Infrastructure developer and investor Equis is the latest company to propose building Australia’s largest-ever battery energy storage system (BESS).
Singapore-headquartered Equis said last week that it plans to build Melbourne Renewable Energy Hub (MREH), a 1,200MW/2,400MWh BESS project in the state of Victoria. One of its main objectives would be to support Victoria in reducing its reliance on coal generation.
The company is partnering with Australian renewables engineering, design and construction group Syncline Energy to jointly develop MREH, with Equis retaining full ownership.
Equis claimed the battery will be the first over 200MW to connect directly to the National Electricity Market (NEM) via the 500kV high voltage transmission system, while its development and design is unique in that six separate 200MW connection points to the NEM will be included, allowing portions of the BESS to perform different applications.
“The scale and uniqueness of MREH’s approvals and development mean it will be capable of providing both short and long hour storage and response services catering to the changing demands of the National Electricity Market,” Equis managing director David Russell said.
The BESS will support three of Victoria’s planned large-scale Renewable Energy Zone (REZ) projects, and at its planned full capacity could support 1,600MW of solar PV or 1,200MW of wind power, although Equis said it will be built in two 600MW stages.
Syncline’s managing director Phil Galloway said his company had “combed Victoria for the ideal location to build a large-scale grid storage battery which would partially replace the State’s ageing fleet of coal generation plants,” four years ago.
“We needed enough space to operate safely and to minimise the impact on the community. It also had to be at the Metropolitan load centre, to ensure that we could improve the reliability and resilience of the grid and materially support regional wind and solar energy,” Galloway said.
“Finally, we had to connect at 500kV to deliver the volume of energy that is required when Australia’s large thermal generators retire over the next 10-years. MREH was the ideal location.”
That “ideal location” is in Melton, about 25km from the commercial business district (CBD) of central Melbourne.
It would potentially take the crown of largest BESS in Australia from another project in the same state, the Victorian Big Battery, a 300MW/450MWh system which went online in late 2021 through developer Neoen and BESS technology provider Tesla.
That said, some other very large projects in the country have been proposed, some perhaps more speculatively than others. They include the Waratah Super Battery in New South Wales (NSW), which is being supported by the state’s government and is likely to exceed 1.9GWh capacity; and the 500MW/2,000MWh Hunter Energy Hub proposed by integrated energy retailer-generator AGL.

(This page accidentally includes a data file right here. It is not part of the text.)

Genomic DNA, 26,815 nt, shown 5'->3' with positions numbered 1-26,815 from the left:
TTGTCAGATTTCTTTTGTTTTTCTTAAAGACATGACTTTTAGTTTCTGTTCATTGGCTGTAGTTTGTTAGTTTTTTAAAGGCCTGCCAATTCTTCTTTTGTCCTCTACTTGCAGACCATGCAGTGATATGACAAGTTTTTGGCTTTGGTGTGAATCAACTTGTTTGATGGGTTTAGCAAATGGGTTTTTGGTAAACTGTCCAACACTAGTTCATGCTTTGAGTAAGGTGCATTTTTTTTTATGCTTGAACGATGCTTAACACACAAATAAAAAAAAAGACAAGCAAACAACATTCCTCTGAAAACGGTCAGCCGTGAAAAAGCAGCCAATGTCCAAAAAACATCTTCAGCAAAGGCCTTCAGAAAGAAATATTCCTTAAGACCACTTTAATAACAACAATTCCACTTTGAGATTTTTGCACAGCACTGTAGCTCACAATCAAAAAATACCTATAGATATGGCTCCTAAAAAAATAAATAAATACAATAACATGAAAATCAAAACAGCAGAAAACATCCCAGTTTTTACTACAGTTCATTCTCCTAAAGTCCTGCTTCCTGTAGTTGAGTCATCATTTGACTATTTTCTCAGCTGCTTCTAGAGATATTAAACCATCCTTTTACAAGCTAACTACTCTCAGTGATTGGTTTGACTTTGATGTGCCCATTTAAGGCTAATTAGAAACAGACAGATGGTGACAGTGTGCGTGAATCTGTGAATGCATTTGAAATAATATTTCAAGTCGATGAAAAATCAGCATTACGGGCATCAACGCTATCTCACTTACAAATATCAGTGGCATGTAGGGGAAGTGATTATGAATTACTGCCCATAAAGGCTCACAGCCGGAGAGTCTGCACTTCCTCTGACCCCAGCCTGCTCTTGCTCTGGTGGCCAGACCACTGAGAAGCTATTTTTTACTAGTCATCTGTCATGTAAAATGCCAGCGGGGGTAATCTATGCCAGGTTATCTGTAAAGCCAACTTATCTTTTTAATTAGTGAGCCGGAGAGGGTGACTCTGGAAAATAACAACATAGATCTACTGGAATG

Back in February 2021, specialist renewable energy fund CEP.Energy proposed the construction of a 1,200MW output BESS, also in the Hunter Economic Zone region of New South Wales. As with MREH, plans for Hunter BESS projects largely focus on easing the retirement of coal power plants.
For context, just over a gigawatt-hour of battery storage was installed across all market segments in Australia in 2021, according to research group Sunwiz, including 300MWh of residential systems.
Equis said that it expects to begin construction of the first 600MW stage next year, to bring online in 2024. Equis’ David Russell said MREH will involve more than AU$1.9 billion (US$1.26 billion) investment into Victoria, creating 200 construction jobs and 15 operational jobs.
The project can also facilitate work on a battery recycling hub and hydrogen hub, Russell said, which would utilise sewage wastewater, while another first for Australia is that the BESS will be connected to the grid via underground transmission lines, according to the Equis managing director.
Victoria’s government has deemed the MREH project to be of ‘State Significance’ and all required planning and environmental approvals, as well as community impact assessments have been completed, Equis said.
Equis is backed by main shareholders Abu Dhabi Investment Authority sovereign wealth fund and institutional investor Ontario Teachers’ Pension Plan Board.
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